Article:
The Aftermath

A look at what happened after the terror attacks portrayed in Hotel Mumbai

The Aftermath

A look at what happened after the terror attacks portrayed in Hotel Mumbai

Written by Peter Bowen

Anthony Maras' Hotel Mumbai recreates the events that transpired in Mumbai starting on November 26, 2008. A team of ten Jihadists hijacked a fishing vessel and sailed from Pakistan to Mumbai, where they carried out a series of brazen terror attacks across the Indian metropolis. Their ultimate target was the historic Taj Mahal Palace Hotel. For nearly three days, the hotel's guests and employees (portrayed by such actors as Dev Patel, Armie Hammer, Nazanin Boniadi, and Anupam Kher) banded together in an attempt to protect each other and evade from the ever-present danger of armed operatives roaming the hallways. When the smoke cleared, India was forever changed. In the days and years afterwards, the city and the nation sought to make sense of what occurred by identifying and bringing to justice those responsible.

On the morning of November 29, 2008, India's National Security Guard rooted out the last terrorist in the Taj Mahal Palace Hotel, effectively ending the siege that had held the city hostage. Over the three days, twelve sites, including the Chhatrapati Shivaji Terminus railway station, the popular Cafe Leopold, the Nariman House Jewish center, the Cama Hospital, and the Oberoi Hotel, the Trident Hotel, and Taj Mahal Palace Hotel, had been attacked. When it ended all but one of the terrorists were dead. Mohammed Ajmal Kasab, one of the two operatives who attacked the train station, had been captured as he attempted to flee from the police in a hijacked vehicle. He would be the crucial key to unlocking the mystery of who had perpetuated the attacks and why.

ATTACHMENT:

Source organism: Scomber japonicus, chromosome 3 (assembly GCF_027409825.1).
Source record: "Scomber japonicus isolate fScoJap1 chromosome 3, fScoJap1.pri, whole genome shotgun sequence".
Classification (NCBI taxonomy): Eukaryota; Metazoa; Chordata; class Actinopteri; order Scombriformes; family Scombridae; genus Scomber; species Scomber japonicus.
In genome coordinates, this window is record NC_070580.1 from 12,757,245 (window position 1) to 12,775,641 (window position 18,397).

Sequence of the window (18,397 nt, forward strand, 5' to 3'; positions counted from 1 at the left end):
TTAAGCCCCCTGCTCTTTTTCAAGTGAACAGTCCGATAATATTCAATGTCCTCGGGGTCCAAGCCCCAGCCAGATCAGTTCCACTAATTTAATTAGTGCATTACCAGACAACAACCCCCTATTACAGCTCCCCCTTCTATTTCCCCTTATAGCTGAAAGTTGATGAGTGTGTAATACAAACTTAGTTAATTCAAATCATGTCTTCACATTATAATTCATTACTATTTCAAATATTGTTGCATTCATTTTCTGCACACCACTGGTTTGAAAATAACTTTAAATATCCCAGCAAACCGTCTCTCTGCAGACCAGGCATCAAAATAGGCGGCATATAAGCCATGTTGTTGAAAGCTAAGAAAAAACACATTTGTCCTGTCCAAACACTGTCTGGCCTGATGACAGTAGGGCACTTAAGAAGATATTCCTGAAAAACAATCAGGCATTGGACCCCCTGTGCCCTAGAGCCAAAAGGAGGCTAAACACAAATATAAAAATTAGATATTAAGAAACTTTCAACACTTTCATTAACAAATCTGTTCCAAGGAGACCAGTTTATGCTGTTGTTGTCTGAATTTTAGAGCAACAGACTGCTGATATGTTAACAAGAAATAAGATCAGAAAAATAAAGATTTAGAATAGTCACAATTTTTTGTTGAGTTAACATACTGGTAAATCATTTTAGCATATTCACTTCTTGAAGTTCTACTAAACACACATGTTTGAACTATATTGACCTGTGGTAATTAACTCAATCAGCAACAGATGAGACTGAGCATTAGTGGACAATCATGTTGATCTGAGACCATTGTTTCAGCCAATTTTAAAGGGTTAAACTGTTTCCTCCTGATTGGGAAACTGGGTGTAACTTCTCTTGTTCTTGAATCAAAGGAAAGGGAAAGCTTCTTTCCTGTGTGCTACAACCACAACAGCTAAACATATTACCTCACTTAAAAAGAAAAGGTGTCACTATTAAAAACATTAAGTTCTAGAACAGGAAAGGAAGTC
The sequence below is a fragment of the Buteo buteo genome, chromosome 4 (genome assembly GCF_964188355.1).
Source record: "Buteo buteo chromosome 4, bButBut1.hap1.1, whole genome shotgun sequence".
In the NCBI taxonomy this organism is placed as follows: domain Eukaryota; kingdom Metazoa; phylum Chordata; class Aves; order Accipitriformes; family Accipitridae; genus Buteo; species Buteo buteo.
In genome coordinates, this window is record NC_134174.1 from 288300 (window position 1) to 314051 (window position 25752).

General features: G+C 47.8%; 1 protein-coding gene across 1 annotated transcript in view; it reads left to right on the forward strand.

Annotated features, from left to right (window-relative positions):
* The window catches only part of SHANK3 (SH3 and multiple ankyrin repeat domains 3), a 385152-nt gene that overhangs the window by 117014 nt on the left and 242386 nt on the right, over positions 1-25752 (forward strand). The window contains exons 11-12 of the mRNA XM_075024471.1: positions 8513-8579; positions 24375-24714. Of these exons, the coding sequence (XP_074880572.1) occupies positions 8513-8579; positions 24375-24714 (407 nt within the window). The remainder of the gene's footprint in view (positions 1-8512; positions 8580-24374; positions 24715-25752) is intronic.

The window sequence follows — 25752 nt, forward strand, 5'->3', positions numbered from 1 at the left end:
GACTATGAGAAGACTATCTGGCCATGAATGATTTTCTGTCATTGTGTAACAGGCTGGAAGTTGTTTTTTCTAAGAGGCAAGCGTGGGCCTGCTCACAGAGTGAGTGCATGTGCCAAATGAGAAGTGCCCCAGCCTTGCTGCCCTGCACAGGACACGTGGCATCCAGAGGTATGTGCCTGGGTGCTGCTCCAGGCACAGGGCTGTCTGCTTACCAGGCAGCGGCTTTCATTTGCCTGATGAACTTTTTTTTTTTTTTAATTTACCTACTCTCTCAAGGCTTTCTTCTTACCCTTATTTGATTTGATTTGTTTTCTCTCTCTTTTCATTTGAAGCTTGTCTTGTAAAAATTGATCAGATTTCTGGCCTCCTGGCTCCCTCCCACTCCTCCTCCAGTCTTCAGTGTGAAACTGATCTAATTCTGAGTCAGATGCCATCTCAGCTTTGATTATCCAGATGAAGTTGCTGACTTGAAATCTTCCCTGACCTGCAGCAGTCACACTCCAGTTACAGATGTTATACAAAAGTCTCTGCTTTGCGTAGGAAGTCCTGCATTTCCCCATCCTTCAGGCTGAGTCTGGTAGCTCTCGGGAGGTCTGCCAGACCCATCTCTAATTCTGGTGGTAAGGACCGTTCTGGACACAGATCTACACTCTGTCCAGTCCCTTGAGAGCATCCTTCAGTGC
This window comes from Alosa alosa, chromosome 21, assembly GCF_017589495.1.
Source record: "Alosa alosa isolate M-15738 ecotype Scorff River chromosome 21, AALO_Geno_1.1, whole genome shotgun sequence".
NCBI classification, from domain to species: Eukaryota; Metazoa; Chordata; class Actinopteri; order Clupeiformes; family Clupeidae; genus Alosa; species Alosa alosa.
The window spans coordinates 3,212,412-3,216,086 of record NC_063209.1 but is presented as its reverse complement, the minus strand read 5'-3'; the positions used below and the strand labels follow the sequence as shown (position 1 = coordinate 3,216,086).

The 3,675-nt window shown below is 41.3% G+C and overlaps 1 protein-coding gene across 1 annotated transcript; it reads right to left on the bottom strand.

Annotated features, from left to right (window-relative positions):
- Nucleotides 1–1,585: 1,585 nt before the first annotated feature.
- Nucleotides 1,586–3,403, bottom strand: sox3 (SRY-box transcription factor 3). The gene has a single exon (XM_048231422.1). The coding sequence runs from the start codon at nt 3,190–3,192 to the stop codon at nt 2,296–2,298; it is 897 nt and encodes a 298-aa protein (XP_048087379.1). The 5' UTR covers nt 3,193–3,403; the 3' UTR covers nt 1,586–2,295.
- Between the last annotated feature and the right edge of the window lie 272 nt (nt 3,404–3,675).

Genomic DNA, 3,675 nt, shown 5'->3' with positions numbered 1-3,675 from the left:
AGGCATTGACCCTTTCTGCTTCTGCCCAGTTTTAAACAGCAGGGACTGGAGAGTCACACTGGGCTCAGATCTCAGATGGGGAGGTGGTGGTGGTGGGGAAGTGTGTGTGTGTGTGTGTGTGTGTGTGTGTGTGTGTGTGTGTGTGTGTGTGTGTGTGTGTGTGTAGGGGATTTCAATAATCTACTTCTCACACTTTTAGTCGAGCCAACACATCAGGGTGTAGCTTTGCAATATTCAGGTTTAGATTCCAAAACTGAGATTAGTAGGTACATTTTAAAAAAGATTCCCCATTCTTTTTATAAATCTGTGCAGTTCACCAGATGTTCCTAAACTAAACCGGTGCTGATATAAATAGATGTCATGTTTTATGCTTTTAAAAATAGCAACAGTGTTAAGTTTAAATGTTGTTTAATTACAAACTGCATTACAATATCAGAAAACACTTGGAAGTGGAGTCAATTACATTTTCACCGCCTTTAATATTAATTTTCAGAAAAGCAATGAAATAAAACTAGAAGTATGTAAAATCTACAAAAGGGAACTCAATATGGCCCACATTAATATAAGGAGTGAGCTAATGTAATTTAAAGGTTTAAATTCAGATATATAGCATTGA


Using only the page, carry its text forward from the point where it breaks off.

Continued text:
Over repeated interrogations during the next few weeks, Kasab provided both particular strategic details (identities of the other attackers, the routes they had followed, and how they armed themselves) and a picture of how their actions had been orchestrated by a larger terrorist organization. He revealed, for example, how Pakistani handlers, who monitored the team's progress through social media and televised reports, directed their every action via satellite phone. In his seven-page confession, Kasab identified Lashkar-e-Taiba, a terrorist organization in Pakistan committed to global Jihad, as the force behind the attacks. They had recruited Kasab, a petty criminal living on the streets, in a bazaar in the city of Rawalpindi. After weeks of rigorous training and religious indoctrination, Kasab was selected along with nine other recruits for a special mission. After his arrest, Kasab was charged with twelve criminal counts, including murder and waging war against India. In 2010, Kasab was convicted and sentenced to death. On November 21, nearly four years to the date after the attacks, he was hanged in India's Yerwada prison. He would prove to be one of the few people actually punished for the attacks.